Transitioning out of the workforce

I read a few articles in recent weeks that discussed some ideas to transition away from “working life” and into “retirement life”.   Here’s my take on where I think we’re headed on a few subjects regarding that transition down the road.

  1. Applying for government benefits

I hope my wife and I are in a financial position to “retire” (i.e., work on our own terms, work part-time, other) in another 10-15 years.  We will not be old enough to apply for government benefits at that age.  We hope to retire from the workforce without dependence from our government; income from both the Canada Pension Plan (CPP) or Old Age Security (OAS) will be a bonus.

  1. Debts

Based on some loose projections including some aggressive mortgage pre-payments, our mortgage should be retired in just over 7 years.  I believe paying off debt prior to retirement is essential (at least it is for us).  On that note I liked what Robert Brown wrote about taking debt into retirement in his witty book Wealthing Like Rabbits.

Anyone who thinks taking personal debt, mortgage or otherwise, into retirement is a good idea should put away their bong.

With no debt in retirement we hope to live off mostly our investment income.  With no debt and 100% equity in our home one consideration in our future is selling our house and investing the proceeds to live from.  When we’re done travelling and/or if we want a break from travelling we’ll simply rent.  We’re toying with that idea but that future is still many years away.

  1. Understanding insurance needs

I think insurance needs have a lifecycle, insurance needs change over time.  If we have no debt and some invested assets I’m not convinced we’ll need life insurance coverage in another 10-15 years, or if we do, very little of it.  Our goal is to eventually self-insure as much as possible.  That said if we experience health problems we might consider long-term care insurance or disability insurance if we’re self-employed.  We’re simply “not there yet” but these are other considerations on the table.

  1. Wills and Powers of Attorney

Estate planning will be more critical for us when we figure out what our estate might be although we have wills and powers of attorney in place now.  Wills, estates, trusts and powers of attorney are common tools used in estate planning – I just don’t know how it all fits together for us yet – we need some time to think this through.

We want to and need to work for a number of years still, for many reasons, but there will come a time when our transition plan will kick in.  Until we need that transition plan I figure we’ll save some money, kill some debt and repeat that cycle while enjoying all the great things life has to offer.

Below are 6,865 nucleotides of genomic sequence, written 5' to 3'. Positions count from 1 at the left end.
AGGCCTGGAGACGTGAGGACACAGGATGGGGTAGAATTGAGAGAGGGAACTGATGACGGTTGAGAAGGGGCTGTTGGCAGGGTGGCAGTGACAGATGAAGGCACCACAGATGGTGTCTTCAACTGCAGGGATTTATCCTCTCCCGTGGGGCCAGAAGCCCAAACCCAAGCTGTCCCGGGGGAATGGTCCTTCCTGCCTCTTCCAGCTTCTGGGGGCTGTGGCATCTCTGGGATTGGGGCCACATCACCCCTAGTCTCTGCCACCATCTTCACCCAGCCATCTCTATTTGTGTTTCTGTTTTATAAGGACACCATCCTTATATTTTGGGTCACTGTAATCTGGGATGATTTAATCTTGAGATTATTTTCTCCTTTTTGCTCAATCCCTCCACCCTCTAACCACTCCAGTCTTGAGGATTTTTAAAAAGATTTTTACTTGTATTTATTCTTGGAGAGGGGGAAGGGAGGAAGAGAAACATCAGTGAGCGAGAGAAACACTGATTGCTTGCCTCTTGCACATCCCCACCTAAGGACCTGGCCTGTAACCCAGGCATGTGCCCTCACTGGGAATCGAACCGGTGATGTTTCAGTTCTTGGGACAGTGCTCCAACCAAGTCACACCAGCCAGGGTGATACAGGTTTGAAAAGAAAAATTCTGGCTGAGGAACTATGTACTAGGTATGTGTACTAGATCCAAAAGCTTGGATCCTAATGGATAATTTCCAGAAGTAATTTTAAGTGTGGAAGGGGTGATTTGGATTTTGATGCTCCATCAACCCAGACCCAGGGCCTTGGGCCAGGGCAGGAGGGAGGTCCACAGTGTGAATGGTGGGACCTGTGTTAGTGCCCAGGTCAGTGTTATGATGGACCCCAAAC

Have you thought about your transition plan?  Did you already make the transition and if so what did you think about?

My name is Mark Seed - the founder, editor and owner of My Own Advisor. As my own DIY financial advisor, I'm looking to start semi-retirement soon, sooner than most. Find out how, what I did, and what you can learn to tailor your own financial independence path. Join the newsletter read by thousands each day, always FREE.

7 Responses to "Transitioning out of the workforce"

  1. “one consideration in our future is selling our house and investing the proceeds to live from”. i find that statement very interesting. my wife and i have considered this idea many times since we retired almost 9 years ago. it would definitely increase our income but we have to live somewhere so by our calculations there would not be much benefit to us. if you have a very expensive home then maybe this route would be advantageous.
    travel early as your travel insurance increases every 5 years … 65, 70, 75 …although if you have any health problems, look out!
    good post mark …. lots to think about.

    1. Good point by you…travel early as your travel insurance increases every 5 years … 65, 70, 75 …

      Another reason to live a balanced life I think. Looking ahead is nice but you have to appreciate the benefits of youth as well, financial, health status or otherwise.

      Thanks for the comment Gary!


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